The TTC unique PURE Extraction Process
Our process features and operating guidance can optimize your Aromatic unit to produce more capacity of saleable products of the highest purity. The Aromatic Extraction process is unique among refinery processes. Because of the non-idealities, designing and revamping units is considered the most complex and difficult of all refining processes.
With TTC technology, most customers experience the following benefits:
- Most revamp and profit programs become cash neutral in 3 to 6 months
- 20-30% increased capacity is typical for revamps
- 10% decreased energy with no investment; 50% + with heat integration.
- Fewer problems with corrosion
- Inexpensive advanced control
- Revamps exploit existing equipment with minimal new equipment
- CH grade benzene and TDI grade toluene with any commercial solvents
- Typical benzene recovery 99.9%, toluene 99.6% and xylenes 99%
Our TTEG Solvent Process
Use of less polar heavy glycols solvent can create the following benefits:
- Much lower rate of corrosion and easier regeneration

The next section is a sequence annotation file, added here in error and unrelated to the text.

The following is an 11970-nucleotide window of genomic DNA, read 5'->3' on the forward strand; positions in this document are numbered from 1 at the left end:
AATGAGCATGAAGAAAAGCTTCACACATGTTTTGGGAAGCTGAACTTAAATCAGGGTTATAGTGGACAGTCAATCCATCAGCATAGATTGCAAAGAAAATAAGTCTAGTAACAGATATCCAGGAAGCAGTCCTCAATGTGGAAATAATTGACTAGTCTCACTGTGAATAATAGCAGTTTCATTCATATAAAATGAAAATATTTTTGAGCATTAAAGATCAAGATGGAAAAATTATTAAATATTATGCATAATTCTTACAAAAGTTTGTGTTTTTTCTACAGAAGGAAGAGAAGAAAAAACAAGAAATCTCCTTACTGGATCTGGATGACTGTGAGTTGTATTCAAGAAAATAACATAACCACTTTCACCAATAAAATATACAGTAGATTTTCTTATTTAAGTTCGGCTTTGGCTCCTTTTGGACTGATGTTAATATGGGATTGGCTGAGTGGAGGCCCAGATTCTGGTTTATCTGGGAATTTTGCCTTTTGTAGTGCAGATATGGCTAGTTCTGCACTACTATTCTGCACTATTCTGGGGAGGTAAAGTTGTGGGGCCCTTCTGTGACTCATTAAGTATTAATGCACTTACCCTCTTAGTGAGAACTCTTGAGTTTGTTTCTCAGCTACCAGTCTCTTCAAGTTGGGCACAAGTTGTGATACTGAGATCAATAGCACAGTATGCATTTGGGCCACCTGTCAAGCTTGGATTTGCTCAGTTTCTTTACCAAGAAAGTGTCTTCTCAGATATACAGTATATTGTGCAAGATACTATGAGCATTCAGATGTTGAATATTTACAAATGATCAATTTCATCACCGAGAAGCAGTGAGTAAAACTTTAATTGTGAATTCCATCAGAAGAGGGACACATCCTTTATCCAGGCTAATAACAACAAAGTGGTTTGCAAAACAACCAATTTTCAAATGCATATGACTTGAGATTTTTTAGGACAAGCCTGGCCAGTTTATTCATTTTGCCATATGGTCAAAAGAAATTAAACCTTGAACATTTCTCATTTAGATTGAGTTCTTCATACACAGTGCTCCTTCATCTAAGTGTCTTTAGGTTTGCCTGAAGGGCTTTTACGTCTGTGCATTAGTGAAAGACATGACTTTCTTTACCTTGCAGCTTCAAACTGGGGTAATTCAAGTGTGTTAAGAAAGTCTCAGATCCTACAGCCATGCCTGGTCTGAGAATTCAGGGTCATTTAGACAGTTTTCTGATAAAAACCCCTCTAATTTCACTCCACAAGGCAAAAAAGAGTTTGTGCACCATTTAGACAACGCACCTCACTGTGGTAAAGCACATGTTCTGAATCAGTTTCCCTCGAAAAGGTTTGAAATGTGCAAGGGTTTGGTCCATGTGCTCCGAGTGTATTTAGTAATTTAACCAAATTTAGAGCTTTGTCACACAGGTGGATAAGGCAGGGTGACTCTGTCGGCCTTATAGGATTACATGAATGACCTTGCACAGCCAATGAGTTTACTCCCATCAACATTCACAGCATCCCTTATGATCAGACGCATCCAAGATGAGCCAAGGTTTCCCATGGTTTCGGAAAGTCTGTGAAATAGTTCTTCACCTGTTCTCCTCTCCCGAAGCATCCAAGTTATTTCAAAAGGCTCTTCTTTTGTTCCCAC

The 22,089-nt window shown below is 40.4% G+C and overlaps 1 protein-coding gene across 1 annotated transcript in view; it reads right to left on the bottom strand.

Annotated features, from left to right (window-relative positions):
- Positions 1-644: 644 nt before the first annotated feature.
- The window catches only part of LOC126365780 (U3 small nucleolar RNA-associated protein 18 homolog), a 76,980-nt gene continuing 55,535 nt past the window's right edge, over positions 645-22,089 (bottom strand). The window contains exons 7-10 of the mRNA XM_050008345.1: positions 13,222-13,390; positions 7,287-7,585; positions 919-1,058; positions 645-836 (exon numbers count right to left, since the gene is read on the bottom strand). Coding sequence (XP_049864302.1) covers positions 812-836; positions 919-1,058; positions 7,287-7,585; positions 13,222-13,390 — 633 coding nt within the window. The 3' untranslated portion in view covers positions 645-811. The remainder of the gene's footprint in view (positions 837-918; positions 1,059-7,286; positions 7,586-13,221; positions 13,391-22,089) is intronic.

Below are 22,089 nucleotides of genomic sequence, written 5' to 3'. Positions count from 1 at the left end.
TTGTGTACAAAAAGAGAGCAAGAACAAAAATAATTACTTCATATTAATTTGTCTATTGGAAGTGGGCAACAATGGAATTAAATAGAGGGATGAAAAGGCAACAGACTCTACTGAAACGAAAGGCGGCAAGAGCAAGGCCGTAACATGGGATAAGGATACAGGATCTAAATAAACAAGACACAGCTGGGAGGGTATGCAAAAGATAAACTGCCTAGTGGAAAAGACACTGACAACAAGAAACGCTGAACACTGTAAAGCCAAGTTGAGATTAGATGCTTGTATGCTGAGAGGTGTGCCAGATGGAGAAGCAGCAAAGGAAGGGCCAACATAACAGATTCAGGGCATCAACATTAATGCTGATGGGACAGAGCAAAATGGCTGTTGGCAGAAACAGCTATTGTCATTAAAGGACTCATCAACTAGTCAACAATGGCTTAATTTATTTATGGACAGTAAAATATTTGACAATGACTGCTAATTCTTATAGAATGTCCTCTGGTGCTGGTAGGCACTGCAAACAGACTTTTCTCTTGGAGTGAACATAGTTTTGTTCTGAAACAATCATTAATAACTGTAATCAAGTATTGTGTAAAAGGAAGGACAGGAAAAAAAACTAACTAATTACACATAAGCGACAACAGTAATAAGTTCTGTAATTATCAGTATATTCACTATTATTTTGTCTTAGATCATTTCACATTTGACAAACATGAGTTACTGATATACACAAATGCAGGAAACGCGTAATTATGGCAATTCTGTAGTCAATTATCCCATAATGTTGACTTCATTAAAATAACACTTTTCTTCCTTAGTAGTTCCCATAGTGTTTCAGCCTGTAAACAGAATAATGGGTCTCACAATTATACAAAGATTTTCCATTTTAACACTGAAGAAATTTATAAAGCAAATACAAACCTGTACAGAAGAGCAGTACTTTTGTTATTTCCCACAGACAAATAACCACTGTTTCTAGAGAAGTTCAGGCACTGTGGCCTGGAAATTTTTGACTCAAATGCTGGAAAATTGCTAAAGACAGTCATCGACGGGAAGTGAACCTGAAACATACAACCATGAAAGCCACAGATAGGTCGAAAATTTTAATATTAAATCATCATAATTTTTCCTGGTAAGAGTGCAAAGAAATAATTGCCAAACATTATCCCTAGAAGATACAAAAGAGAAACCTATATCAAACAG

- Improved heat efficiency with low pressure steam
- Solvent is easier to remove from product
- Lower capital costs
- Less expensive and more readily available solvent
BTX PURE Extraction Strategy
The unit priorities are satisfied in the order listed. Once a priority is optimized, we move to the next priority without losing the optimization of the previous priority. (see Case Studies)
The aromatic product purity specification is the most important benefit and needs to be robust. Exceeded the spec causes a purity giveaway and falling below the spec leads to a product value downgrade to sale the product. The operational production specification should be reviewed for consistency with the market requirement demand. Product purity is the primary optimization parameter on the unit.
Additional unit capacity may be achieved with equipment upgrades such as TTC’s extractor trays, custom designed vapor-liquid trays, moving extractor feed location, improved recovery column feed distributor, improving top coalescing in the extractor and regenerator, and improved simplified process controls.
Recovery is optimizing by exploiting the size of the extractor and the operation of the recovery column.
Energy consumption is minimized by exploiting the existing equipment in the water circuit. A low reboiler temperature in glycol service exploits the balance between temperature and steam in the recovery column and the temperature of the extractor. The control system is usually modified to minimize the “purity give-away.”